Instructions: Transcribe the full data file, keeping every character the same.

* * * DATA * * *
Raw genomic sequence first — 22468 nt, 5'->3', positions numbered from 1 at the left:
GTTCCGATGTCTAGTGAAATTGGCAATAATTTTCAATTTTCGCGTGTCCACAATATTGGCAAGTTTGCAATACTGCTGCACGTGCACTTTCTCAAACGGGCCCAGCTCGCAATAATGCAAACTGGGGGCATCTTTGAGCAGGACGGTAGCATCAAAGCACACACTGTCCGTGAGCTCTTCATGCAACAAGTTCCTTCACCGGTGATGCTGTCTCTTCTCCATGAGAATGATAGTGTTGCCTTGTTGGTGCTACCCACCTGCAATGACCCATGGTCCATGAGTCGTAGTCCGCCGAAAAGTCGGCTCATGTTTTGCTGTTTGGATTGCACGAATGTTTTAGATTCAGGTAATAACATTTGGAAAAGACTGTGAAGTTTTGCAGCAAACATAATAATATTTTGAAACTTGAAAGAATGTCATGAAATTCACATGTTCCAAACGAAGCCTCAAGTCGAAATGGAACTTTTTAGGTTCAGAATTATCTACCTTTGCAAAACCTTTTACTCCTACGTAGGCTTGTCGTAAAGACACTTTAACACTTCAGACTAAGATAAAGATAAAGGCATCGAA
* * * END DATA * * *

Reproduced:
Raw genomic sequence first — 22468 nt, 5'->3', positions numbered from 1 at the left:
GTTCCGATGTCTAGTGAAATTGGCAATAATTTTCAATTTTCGCGTGTCCACAATATTGGCAAGTTTGCAATACTGCTGCACGTGCACTTTCTCAAACGGGCCCAGCTCGCAATAATGCAAACTGGGGGCATCTTTGAGCAGGACGGTAGCATCAAAGCACACACTGTCCGTGAGCTCTTCATGCAACAAGTTCCTTCACCGGTGATGCTGTCTCTTCTCCATGAGAATGATAGTGTTGCCTTGTTGGTGCTACCCACCTGCAATGACCCATGGTCCATGAGTCGTAGTCCGCCGAAAAGTCGGCTCATGTTTTGCTGTTTGGATTGCACGAATGTTTTAGATTCAGGTAATAACATTTGGAAAAGACTGTGAAGTTTTGCAGCAAACATAATAATATTTTGAAACTTGAAAGAATGTCATGAAATTCACATGTTCCAAACGAAGCCTCAAGTCGAAATGGAACTTTTTAGGTTCAGAATTATCTACCTTTGCAAAACCTTTTACTCCTACGTAGGCTTGTCGTAAAGACACTTTAACACTTCAGACTAAGATAAAGATAAAGGCATCGAA